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3 Minute Thesis

The 3MT is an internationally known competition where graduate students present a compelling oration on their thesis or dissertation research, consolidating their ideas and research discoveries so they can be presented concisely (in 3 minutes or less) to a

non-specialist audience using only one static slide and a memorized script.

I competed in the 2023 3MT held by Texas State University as 1 of 12 university finalists

presenting on my thesis research that focuses on children's cartography, visually and statistically analyzing

the content and design of hundreds of children's hand drawn mental maps in efforts to explore 

how their unique perspective can help us improve, inspire, and understand mapping in a new light.


See below for some images from the event, the presentation slide and script I used, and a video of the presentation.


From the printing press to our pockets, maps have been tools of navigation, exploration, and education for centuries. But now, children may revolutionize mapping for all! How? With their unique perspective! Listen to this quote.

Our greatest period of geographical exploration is that found in each of us – in our childhood. All children have an urge to explore the landscape around them, to learn about it, to give order to it, and to invest it with meaning.”

These photos that you see here, are of me, as a young child, doing just this: exploring the world, and clearly, enjoying it. As I have grown up, I have found a deep love for maps and mapmaking as a way to make sense of the world and visually curate the beauty I find in it. Every child, though, freely sees the world in their own unique way, through young and imaginative eyes filled with innate creativity. This is the perspective that my research is born from, and what will be the next force driving the advancement of maps and mapmaking. Let me tell you how.

In the research world of mapmakers, it has been common to utilize maps to understand how children’s minds work so we can design better maps for them, but!, what we lack is how children can help US improve mapping, for all ages! Through this fresh and untapped perspective, this study will not only enable more engaging & user-friendly mapping practices, but provide a more holistic approach to map design and a deeper understanding of children’s psychology, with implications for their geographic education.


So, in order to understand what mapping is according to children, I have visually and statistically analyzed hundreds of hand-drawn mental maps, a few of which you can see here, made by children ages 6 to 14 who all journeyed through the same field trip.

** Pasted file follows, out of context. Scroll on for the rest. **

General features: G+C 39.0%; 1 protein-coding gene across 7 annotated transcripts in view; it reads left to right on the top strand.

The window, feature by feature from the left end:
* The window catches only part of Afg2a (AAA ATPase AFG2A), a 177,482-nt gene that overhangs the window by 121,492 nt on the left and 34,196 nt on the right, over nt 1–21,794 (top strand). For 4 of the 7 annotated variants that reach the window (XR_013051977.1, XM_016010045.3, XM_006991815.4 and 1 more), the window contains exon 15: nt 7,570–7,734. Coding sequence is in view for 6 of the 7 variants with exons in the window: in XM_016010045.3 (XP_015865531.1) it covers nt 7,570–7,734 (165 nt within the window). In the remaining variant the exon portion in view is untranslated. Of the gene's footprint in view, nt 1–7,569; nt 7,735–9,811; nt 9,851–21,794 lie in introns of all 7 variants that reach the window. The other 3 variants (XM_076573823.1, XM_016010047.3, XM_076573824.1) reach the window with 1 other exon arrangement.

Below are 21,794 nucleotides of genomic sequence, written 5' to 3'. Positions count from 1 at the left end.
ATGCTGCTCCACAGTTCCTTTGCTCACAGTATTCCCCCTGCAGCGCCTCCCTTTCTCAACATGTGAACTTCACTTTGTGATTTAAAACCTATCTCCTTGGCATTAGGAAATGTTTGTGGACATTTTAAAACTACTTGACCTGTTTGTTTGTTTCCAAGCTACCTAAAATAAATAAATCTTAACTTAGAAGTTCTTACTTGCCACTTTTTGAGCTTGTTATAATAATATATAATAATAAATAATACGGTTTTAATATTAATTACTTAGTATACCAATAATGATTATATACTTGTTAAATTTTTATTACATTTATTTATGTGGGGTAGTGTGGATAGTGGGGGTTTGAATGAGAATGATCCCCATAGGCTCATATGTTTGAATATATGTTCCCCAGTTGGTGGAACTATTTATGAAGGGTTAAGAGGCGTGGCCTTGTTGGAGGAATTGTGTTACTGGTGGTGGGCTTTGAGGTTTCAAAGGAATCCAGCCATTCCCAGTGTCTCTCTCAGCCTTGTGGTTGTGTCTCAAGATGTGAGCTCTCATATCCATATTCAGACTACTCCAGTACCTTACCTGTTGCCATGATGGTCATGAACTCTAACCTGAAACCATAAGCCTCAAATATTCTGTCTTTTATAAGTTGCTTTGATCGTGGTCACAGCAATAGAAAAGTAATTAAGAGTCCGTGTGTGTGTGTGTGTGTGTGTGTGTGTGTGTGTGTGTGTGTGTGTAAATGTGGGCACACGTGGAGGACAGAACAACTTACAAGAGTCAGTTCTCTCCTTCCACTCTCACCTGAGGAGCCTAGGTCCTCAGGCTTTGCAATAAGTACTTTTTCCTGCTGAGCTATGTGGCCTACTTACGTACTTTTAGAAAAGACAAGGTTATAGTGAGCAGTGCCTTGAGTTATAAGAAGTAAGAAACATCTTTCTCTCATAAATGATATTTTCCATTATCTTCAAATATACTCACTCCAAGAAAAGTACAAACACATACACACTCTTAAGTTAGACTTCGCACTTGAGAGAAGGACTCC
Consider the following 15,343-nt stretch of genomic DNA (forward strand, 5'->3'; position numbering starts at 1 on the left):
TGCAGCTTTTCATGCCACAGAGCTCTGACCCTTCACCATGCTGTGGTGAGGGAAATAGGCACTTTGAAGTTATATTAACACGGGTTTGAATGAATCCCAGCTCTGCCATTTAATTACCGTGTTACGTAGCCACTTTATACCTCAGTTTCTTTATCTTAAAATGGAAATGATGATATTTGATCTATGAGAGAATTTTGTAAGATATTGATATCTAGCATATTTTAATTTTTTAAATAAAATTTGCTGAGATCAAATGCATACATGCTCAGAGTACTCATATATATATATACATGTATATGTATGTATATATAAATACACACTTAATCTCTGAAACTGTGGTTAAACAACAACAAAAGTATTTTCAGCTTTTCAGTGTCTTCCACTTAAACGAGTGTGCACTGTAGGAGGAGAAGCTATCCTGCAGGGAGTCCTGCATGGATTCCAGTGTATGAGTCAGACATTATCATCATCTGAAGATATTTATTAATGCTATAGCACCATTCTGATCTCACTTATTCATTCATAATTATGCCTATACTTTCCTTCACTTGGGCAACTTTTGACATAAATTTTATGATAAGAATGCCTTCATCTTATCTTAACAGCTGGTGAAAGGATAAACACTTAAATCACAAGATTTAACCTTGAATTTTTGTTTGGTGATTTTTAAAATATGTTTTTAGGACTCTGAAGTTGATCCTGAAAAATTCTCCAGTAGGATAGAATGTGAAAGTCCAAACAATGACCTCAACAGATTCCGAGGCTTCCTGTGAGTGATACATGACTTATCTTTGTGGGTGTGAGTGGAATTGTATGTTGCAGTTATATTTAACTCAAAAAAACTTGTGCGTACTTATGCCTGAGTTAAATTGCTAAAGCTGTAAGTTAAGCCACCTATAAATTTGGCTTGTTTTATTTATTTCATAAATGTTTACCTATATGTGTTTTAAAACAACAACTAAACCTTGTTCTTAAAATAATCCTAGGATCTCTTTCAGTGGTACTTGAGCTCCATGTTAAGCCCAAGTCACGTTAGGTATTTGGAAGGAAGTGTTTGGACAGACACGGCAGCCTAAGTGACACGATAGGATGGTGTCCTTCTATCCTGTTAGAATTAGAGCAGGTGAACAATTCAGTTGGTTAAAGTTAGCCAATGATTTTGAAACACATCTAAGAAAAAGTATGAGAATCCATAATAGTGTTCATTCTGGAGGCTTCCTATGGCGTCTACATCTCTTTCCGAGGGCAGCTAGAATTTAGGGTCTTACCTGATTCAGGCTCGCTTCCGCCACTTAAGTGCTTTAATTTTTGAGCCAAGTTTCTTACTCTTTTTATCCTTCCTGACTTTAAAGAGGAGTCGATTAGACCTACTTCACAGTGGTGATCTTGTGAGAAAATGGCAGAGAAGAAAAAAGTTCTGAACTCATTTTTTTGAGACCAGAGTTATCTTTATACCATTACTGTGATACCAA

What do they show us? Three things.

1. That maps are not just drawings. Although they often lack traditional map elements such as a legend key or scale bar, they clearly tell a successful, spatial story with intentional design.

2. They are inherently complex. They represent both the natural and the built environment, as well as shared and personal perceptions.

And 3. They are forms of expression! Children go over the top and have fun, as we can see in their wide design variations.

These results come from analyzing only about 300 maps, when we have 3,000 in total. So, I am only just getting started! I plan to dive deeper with my analysis, looking for age-related variations in map content and design, and children’s expressions of social, emotional, and environmental relationships.  

So, I invite you to join me in staying young at heart through children’s mapping as I continue to explore how children can improve and inspire spatial innovation, and how their unique perspective can help us understand mapping in a new light.  

Click the link below to access the video recording from the

TXST University 3MT Finals. 


Despite my experience in presenting this research in the settings of geography conferences and in the classroom to my cartography students, the 3MT competition gave me the opportunity to think about my research in an entirely new light, intelligently cutting-down my 60 page thesis to a 1-page, 400-word script to present it enthusiastically and concisely to a non-specialist audience. What a challenge!


But, beyond the skills and time it took to make the scientific side of this research "chewable" to an audience of people outside of my discipline, the hardest part for me was working through the nerves and mental challenges of presenting a carefully curated and memorized script in front of cameras and a judging panel. Check out the original recording of this presentation here to see the first draft of this presentation. 

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